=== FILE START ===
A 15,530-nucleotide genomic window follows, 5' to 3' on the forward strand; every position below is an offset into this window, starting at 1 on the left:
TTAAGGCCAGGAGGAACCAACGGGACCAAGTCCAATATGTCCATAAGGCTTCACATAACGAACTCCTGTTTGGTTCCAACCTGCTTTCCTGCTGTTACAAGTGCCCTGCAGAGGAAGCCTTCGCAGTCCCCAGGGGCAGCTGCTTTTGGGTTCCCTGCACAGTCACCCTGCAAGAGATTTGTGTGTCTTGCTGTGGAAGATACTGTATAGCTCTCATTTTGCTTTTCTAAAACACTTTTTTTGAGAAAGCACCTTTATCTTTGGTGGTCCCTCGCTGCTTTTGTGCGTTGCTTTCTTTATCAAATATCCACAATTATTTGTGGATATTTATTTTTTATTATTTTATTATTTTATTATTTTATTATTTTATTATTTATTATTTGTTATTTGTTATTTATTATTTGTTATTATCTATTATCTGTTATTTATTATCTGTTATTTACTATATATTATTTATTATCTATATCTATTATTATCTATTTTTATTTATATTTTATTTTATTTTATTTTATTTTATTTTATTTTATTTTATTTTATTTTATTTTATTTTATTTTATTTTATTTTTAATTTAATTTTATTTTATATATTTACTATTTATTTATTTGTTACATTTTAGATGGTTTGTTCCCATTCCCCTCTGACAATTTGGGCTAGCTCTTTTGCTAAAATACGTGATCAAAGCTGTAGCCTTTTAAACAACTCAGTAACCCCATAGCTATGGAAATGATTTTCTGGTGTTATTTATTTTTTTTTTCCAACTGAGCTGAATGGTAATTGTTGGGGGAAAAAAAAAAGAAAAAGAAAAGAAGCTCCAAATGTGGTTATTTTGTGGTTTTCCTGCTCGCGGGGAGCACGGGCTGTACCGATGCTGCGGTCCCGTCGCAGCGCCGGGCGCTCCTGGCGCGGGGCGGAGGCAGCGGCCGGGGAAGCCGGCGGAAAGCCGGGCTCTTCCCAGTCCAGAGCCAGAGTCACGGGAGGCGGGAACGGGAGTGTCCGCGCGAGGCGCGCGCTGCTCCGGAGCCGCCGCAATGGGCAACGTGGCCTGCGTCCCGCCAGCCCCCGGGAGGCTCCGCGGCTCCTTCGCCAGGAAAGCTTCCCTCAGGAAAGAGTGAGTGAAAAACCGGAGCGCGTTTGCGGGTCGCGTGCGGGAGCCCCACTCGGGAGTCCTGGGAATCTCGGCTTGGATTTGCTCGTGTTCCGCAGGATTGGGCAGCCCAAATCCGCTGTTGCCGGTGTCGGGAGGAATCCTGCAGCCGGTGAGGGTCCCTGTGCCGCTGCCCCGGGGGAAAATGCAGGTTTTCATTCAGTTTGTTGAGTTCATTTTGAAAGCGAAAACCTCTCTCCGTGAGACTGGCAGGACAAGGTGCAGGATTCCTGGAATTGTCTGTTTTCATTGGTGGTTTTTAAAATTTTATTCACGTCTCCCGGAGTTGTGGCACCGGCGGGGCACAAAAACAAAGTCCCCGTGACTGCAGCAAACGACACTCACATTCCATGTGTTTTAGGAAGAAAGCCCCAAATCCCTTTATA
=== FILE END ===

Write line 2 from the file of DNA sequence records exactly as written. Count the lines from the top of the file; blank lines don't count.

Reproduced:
TTAAGGCCAGGAGGAACCAACGGGACCAAGTCCAATATGTCCATAAGGCTTCACATAACGAACTCCTGTTTGGTTCCAACCTGCTTTCCTGCTGTTACAAGTGCCCTGCAGAGGAAGCCTTCGCAGTCCCCAGGGGCAGCTGCTTTTGGGTTCCCTGCACAGTCACCCTGCAAGAGATTTGTGTGTCTTGCTGTGGAAGATACTGTATAGCTCTCATTTTGCTTTTCTAAAACACTTTTTTTGAGAAAGCACCTTTATCTTTGGTGGTCCCTCGCTGCTTTTGTGCGTTGCTTTCTTTATCAAATATCCACAATTATTTGTGGATATTTATTTTTTATTATTTTATTATTTTATTATTTTATTATTTTATTATTTATTATTTGTTATTTGTTATTTATTATTTGTTATTATCTATTATCTGTTATTTATTATCTGTTATTTACTATATATTATTTATTATCTATATCTATTATTATCTATTTTTATTTATATTTTATTTTATTTTATTTTATTTTATTTTATTTTATTTTATTTTATTTTATTTTATTTTATTTTATTTTATTTTTAATTTAATTTTATTTTATATATTTACTATTTATTTATTTGTTACATTTTAGATGGTTTGTTCCCATTCCCCTCTGACAATTTGGGCTAGCTCTTTTGCTAAAATACGTGATCAAAGCTGTAGCCTTTTAAACAACTCAGTAACCCCATAGCTATGGAAATGATTTTCTGGTGTTATTTATTTTTTTTTTCCAACTGAGCTGAATGGTAATTGTTGGGGGAAAAAAAAAAGAAAAAGAAAAGAAGCTCCAAATGTGGTTATTTTGTGGTTTTCCTGCTCGCGGGGAGCACGGGCTGTACCGATGCTGCGGTCCCGTCGCAGCGCCGGGCGCTCCTGGCGCGGGGCGGAGGCAGCGGCCGGGGAAGCCGGCGGAAAGCCGGGCTCTTCCCAGTCCAGAGCCAGAGTCACGGGAGGCGGGAACGGGAGTGTCCGCGCGAGGCGCGCGCTGCTCCGGAGCCGCCGCAATGGGCAACGTGGCCTGCGTCCCGCCAGCCCCCGGGAGGCTCCGCGGCTCCTTCGCCAGGAAAGCTTCCCTCAGGAAAGAGTGAGTGAAAAACCGGAGCGCGTTTGCGGGTCGCGTGCGGGAGCCCCACTCGGGAGTCCTGGGAATCTCGGCTTGGATTTGCTCGTGTTCCGCAGGATTGGGCAGCCCAAATCCGCTGTTGCCGGTGTCGGGAGGAATCCTGCAGCCGGTGAGGGTCCCTGTGCCGCTGCCCCGGGGGAAAATGCAGGTTTTCATTCAGTTTGTTGAGTTCATTTTGAAAGCGAAAACCTCTCTCCGTGAGACTGGCAGGACAAGGTGCAGGATTCCTGGAATTGTCTGTTTTCATTGGTGGTTTTTAAAATTTTATTCACGTCTCCCGGAGTTGTGGCACCGGCGGGGCACAAAAACAAAGTCCCCGTGACTGCAGCAAACGACACTCACATTCCATGTGTTTTAGGAAGAAAGCCCCAAATCCCTTTATA